Canandaigua, N.Y. — (WHAM) - For 10 years now, a retired pharmacist from Canandaigua has carried on an ambitious Christmas tradition. What Kim Tenreiro does, and why he does it, makes him Someone You Should Know.
Most people know the story of "A Christmas Carol," the novella by 19th century English author Charles Dickens. But few know it as well as Kim Tenreiro.
"I probably monkeyed with the idea for 10 years before it occurred to me, 'Why would I want to that?'" he said.
Tenreiro says his idea started when he saw actor Patrick Stewart perform a one-man version of the Dickens classic in New York City.
"Finally, that 'Aha' moment," Tenreiro said. "I could do it to raise money for charity. So it was a bit of a personal challenge but now I have a mission in so doing."
So Tenreiro bought the CD of Stewart's performance, and would listen to it in his car. Then he wrote the 15,000 words on index cards. (The actual novella is closer to 25,000 words, but it is pared down for the live performances.) Every night at bedtime, he would memorize a sentence or two and add it to what he'd learned the night before.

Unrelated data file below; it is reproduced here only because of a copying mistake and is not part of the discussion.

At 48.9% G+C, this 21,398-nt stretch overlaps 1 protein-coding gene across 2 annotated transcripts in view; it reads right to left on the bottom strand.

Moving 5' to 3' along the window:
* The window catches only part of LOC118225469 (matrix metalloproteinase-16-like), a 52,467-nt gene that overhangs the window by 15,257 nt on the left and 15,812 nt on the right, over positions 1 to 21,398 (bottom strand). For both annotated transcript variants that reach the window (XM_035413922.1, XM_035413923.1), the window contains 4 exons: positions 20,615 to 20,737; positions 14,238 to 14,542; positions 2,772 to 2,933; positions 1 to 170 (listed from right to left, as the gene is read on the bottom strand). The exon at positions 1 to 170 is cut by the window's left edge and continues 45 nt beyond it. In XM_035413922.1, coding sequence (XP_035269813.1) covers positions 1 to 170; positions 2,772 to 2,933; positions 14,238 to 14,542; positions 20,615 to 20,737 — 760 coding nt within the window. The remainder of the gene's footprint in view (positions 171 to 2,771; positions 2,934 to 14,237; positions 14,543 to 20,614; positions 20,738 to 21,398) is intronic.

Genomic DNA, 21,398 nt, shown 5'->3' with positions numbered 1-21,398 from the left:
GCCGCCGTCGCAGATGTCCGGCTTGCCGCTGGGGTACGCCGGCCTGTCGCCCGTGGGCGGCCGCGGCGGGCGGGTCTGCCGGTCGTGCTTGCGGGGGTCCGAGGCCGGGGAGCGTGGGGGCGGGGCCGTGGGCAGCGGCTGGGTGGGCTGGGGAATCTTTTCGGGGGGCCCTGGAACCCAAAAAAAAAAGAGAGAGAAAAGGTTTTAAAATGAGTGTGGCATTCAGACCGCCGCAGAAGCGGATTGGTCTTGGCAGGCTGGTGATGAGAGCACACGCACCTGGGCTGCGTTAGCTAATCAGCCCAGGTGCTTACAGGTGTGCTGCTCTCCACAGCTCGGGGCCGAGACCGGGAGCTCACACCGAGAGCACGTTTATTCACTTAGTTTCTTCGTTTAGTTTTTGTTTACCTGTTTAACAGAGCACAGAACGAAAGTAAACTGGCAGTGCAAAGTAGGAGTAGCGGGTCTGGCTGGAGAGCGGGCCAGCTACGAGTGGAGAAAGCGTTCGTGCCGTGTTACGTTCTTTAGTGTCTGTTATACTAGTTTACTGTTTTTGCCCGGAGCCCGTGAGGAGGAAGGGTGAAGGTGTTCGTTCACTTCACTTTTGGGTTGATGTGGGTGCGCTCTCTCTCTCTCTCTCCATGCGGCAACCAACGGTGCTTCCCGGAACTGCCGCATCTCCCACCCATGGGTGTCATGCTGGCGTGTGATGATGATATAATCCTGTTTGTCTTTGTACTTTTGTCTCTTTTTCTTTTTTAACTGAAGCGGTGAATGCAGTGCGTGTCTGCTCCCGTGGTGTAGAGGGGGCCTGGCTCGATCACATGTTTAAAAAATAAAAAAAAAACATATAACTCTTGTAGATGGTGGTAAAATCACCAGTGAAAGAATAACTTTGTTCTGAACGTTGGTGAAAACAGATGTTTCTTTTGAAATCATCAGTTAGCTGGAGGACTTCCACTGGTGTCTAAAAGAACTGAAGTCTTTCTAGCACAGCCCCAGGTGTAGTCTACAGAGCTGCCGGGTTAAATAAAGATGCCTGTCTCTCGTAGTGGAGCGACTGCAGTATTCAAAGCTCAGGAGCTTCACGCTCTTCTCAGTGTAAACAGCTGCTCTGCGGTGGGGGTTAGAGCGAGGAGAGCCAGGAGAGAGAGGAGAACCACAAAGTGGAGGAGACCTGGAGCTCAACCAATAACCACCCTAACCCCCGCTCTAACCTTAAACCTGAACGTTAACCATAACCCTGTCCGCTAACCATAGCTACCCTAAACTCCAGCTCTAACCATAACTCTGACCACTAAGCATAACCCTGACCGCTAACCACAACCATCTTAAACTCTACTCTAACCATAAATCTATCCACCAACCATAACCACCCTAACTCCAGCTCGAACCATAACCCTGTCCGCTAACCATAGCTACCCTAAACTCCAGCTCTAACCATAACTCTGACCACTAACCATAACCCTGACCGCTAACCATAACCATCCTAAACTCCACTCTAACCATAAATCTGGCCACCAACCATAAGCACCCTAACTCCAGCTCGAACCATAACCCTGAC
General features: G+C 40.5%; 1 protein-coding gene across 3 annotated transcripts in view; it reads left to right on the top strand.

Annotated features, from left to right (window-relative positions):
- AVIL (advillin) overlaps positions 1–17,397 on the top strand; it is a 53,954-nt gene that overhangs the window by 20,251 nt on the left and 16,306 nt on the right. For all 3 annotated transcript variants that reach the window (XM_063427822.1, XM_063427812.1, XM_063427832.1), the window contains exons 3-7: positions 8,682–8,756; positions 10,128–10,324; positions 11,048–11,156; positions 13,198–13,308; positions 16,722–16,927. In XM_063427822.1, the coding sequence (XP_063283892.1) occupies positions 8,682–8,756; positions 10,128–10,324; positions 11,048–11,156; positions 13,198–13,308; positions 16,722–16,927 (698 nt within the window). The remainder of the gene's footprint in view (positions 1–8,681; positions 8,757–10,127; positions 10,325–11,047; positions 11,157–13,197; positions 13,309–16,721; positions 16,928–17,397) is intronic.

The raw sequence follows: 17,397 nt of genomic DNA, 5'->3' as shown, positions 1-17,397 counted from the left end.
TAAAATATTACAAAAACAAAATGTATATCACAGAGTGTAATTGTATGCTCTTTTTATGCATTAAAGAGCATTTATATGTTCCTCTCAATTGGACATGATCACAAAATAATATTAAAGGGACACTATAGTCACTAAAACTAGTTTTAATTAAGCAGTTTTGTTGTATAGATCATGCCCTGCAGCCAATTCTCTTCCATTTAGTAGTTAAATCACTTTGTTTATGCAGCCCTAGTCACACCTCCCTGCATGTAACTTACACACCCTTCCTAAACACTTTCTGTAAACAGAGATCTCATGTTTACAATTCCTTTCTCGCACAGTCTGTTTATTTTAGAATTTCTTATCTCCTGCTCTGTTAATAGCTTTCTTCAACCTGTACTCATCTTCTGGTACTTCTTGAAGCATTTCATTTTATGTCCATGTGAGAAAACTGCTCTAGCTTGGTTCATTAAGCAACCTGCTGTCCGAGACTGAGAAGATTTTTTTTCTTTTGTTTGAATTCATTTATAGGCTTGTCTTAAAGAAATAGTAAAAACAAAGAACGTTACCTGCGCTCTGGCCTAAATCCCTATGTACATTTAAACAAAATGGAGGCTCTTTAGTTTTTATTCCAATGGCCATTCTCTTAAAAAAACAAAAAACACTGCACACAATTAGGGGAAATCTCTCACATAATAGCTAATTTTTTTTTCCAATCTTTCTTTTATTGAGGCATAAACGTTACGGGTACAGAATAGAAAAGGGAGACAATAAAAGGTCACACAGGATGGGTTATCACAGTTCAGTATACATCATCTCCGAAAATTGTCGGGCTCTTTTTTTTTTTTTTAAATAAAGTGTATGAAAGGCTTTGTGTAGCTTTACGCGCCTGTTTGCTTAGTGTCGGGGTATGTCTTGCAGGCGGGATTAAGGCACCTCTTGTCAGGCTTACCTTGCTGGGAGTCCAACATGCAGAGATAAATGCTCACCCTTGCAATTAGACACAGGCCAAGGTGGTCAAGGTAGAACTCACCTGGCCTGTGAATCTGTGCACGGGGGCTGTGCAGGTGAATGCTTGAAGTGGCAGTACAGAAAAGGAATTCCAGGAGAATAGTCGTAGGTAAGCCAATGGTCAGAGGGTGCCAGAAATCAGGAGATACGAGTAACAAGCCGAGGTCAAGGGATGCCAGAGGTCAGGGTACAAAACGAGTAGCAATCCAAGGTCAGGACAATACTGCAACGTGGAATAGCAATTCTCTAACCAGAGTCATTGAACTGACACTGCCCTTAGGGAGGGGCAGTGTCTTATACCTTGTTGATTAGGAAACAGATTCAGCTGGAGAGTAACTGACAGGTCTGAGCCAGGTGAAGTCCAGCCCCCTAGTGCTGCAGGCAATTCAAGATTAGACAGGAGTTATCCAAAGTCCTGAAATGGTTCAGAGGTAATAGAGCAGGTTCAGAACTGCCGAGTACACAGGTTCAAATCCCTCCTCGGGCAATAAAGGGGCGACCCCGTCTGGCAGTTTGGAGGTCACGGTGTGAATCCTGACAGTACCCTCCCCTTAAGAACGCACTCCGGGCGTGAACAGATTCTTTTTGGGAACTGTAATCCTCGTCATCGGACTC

"It's a hard phenomenon to describe," Tenreiro said. "But it's a string of pearls. So the story flows in a particular way. And I just brute forced it in there. If you read something enough, it gets into a different part of your memory where it's in there forever."
In his pocket for every performance, in which he portrays more than 30 characters, Tenreiro has a miniature book that serves as both a prop and inspiration. The tiny version of "A Christmas Carol" is signed by Gerald Charles Dickens, a direct descendant of the author.
Tenreiro said while there have many great movies and plays based on "A Christmas Carol," we are missing a lot if we have not read the actual book.
"His way with words in such a short book, to have so many characters and so many scenes and so much message is really quite touching to people," Tenreiro said.
Tenreiro has performed the work solo over 100 times, and raised $80,000 for charity along the way. But he is quick to remind us that while he's not making money for himself, the work is still rewarding.
"The message is a good one to revisit at least annually," Tenreiro said. "I get back in touch with not to judge other people, and not to be too complacent in where I am at any given point. There's always more that can be done."
There is no humbug in that sentiment.
Tenreiro is looking for more opportunities to do his performances for charity. He can be reached via email at KimsChristmasCarol@gmail.com.